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Why Athens?A Reappraisal of Tragic Politics$
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D. M. Carter

Print publication date: 2011

Print ISBN-13: 9780199562329

Published to Oxford Scholarship Online: May 2011

DOI: 10.1093/acprof:oso/9780199562329.001.0001

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Hellenicity in later Euripidean tragedy *

Hellenicity in later Euripidean tragedy *

Chapter:
(p.383) 14 Hellenicity in later Euripidean tragedy*
Source:
Why Athens?
Author(s):

John Gibert

Publisher:
Oxford University Press
DOI:10.1093/acprof:oso/9780199562329.003.0020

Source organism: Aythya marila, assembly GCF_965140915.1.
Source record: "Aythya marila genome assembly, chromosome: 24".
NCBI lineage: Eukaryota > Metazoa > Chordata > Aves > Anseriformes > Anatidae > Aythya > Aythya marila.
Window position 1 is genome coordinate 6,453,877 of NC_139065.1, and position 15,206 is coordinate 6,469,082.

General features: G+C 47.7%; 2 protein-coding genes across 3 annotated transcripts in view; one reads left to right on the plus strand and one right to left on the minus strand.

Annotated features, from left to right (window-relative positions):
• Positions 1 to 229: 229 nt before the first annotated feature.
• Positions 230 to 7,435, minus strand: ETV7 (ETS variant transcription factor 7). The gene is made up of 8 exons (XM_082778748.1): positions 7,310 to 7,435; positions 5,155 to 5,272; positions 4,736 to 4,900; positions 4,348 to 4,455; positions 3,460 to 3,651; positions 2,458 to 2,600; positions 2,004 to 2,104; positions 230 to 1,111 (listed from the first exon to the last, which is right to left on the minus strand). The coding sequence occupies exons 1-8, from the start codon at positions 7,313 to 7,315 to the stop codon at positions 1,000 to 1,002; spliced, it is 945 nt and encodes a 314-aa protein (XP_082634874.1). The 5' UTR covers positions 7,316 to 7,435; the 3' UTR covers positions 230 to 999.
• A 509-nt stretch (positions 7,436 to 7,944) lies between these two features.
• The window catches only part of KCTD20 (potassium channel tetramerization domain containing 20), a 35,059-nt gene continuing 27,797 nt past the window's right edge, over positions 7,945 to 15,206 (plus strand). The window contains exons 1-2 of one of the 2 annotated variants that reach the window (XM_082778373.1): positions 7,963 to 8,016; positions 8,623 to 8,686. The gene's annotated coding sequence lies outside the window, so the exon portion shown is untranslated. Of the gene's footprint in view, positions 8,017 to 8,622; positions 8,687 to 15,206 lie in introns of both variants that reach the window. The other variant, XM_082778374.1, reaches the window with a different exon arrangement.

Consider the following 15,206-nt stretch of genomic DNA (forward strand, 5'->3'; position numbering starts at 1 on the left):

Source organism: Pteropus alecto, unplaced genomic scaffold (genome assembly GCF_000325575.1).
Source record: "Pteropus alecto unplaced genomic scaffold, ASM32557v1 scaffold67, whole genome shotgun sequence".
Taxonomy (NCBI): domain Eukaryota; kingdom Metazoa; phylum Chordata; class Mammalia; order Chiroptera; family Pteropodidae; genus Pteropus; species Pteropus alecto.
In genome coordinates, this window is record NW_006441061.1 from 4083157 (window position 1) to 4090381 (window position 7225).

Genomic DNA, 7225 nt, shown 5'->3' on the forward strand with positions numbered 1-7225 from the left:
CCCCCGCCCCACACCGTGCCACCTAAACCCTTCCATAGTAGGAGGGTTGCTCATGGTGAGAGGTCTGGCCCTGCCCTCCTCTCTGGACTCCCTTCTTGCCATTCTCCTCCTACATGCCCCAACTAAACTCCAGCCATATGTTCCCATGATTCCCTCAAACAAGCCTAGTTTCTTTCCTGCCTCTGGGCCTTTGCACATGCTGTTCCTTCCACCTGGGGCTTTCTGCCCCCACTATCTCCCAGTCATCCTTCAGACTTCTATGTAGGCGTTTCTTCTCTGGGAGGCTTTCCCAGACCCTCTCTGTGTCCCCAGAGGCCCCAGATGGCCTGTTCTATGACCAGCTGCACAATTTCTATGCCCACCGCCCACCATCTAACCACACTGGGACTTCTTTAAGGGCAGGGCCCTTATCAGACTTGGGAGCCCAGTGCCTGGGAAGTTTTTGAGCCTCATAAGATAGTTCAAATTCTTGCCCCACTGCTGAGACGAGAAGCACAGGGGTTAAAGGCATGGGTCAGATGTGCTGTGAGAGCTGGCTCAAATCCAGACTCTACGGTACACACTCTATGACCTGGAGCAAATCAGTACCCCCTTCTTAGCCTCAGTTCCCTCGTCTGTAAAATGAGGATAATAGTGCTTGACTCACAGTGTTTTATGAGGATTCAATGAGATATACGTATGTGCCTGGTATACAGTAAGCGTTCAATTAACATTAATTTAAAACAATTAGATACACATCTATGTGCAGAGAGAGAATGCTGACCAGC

This chapter applies Jonathan Hall's distinction between 'digital' (ethnic) and 'analogic' (cultural) modes of Greek self-definition ('Hellenicity') to later Euripidean tragedy and finds that the general trend Hall observes in the fifth century BCE, an increase in 'analogic' thinking, is reflected in Euripides only until the year 412 (through Trojan Women, Iphigenia among the Taurians, and Helen), after which the 'digital' mode makes a comeback (in Orestes and Iphigenia at Aulis). In arguing that one reason for the change is Persian intervention in the Peloponnesian War, it re-introduces a cautious historicism into a scholarly debate that has long been wary of it. The chapter also discusses the sharply diminished presence of Athens and Athenian ideals in Euripides' latest plays, which are thus seen to move towards a kind of 'panhellenism'.

Keywords:   tragedy, Euripides, ethnicity, Hellenicity, panhellenism, Peloponnesian War

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